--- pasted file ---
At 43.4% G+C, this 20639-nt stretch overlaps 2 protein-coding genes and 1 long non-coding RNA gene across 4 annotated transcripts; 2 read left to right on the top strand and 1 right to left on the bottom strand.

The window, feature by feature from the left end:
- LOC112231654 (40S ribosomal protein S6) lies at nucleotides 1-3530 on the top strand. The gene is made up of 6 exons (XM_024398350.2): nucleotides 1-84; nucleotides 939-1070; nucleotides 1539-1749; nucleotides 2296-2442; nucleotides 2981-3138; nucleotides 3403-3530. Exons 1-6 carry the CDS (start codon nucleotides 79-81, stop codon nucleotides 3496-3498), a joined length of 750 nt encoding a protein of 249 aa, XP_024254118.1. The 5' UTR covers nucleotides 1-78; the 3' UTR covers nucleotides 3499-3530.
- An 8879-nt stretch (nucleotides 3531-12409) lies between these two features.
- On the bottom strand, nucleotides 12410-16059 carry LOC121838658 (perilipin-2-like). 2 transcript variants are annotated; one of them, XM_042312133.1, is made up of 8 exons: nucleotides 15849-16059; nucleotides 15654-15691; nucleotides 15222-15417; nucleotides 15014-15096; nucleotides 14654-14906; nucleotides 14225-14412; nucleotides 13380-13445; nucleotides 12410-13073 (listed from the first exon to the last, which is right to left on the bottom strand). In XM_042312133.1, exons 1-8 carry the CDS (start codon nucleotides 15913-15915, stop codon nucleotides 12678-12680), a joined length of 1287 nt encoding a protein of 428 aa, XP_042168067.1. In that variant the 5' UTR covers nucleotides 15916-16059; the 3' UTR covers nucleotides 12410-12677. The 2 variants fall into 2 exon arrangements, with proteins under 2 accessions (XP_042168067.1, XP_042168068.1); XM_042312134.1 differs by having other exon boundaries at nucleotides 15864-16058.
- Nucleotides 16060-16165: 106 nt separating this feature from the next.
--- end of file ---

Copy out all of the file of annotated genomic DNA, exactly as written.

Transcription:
At 43.4% G+C, this 20639-nt stretch overlaps 2 protein-coding genes and 1 long non-coding RNA gene across 4 annotated transcripts; 2 read left to right on the top strand and 1 right to left on the bottom strand.

The window, feature by feature from the left end:
- LOC112231654 (40S ribosomal protein S6) lies at nucleotides 1-3530 on the top strand. The gene is made up of 6 exons (XM_024398350.2): nucleotides 1-84; nucleotides 939-1070; nucleotides 1539-1749; nucleotides 2296-2442; nucleotides 2981-3138; nucleotides 3403-3530. Exons 1-6 carry the CDS (start codon nucleotides 79-81, stop codon nucleotides 3496-3498), a joined length of 750 nt encoding a protein of 249 aa, XP_024254118.1. The 5' UTR covers nucleotides 1-78; the 3' UTR covers nucleotides 3499-3530.
- An 8879-nt stretch (nucleotides 3531-12409) lies between these two features.
- On the bottom strand, nucleotides 12410-16059 carry LOC121838658 (perilipin-2-like). 2 transcript variants are annotated; one of them, XM_042312133.1, is made up of 8 exons: nucleotides 15849-16059; nucleotides 15654-15691; nucleotides 15222-15417; nucleotides 15014-15096; nucleotides 14654-14906; nucleotides 14225-14412; nucleotides 13380-13445; nucleotides 12410-13073 (listed from the first exon to the last, which is right to left on the bottom strand). In XM_042312133.1, exons 1-8 carry the CDS (start codon nucleotides 15913-15915, stop codon nucleotides 12678-12680), a joined length of 1287 nt encoding a protein of 428 aa, XP_042168067.1. In that variant the 5' UTR covers nucleotides 15916-16059; the 3' UTR covers nucleotides 12410-12677. The 2 variants fall into 2 exon arrangements, with proteins under 2 accessions (XP_042168067.1, XP_042168068.1); XM_042312134.1 differs by having other exon boundaries at nucleotides 15864-16058.
- Nucleotides 16060-16165: 106 nt separating this feature from the next.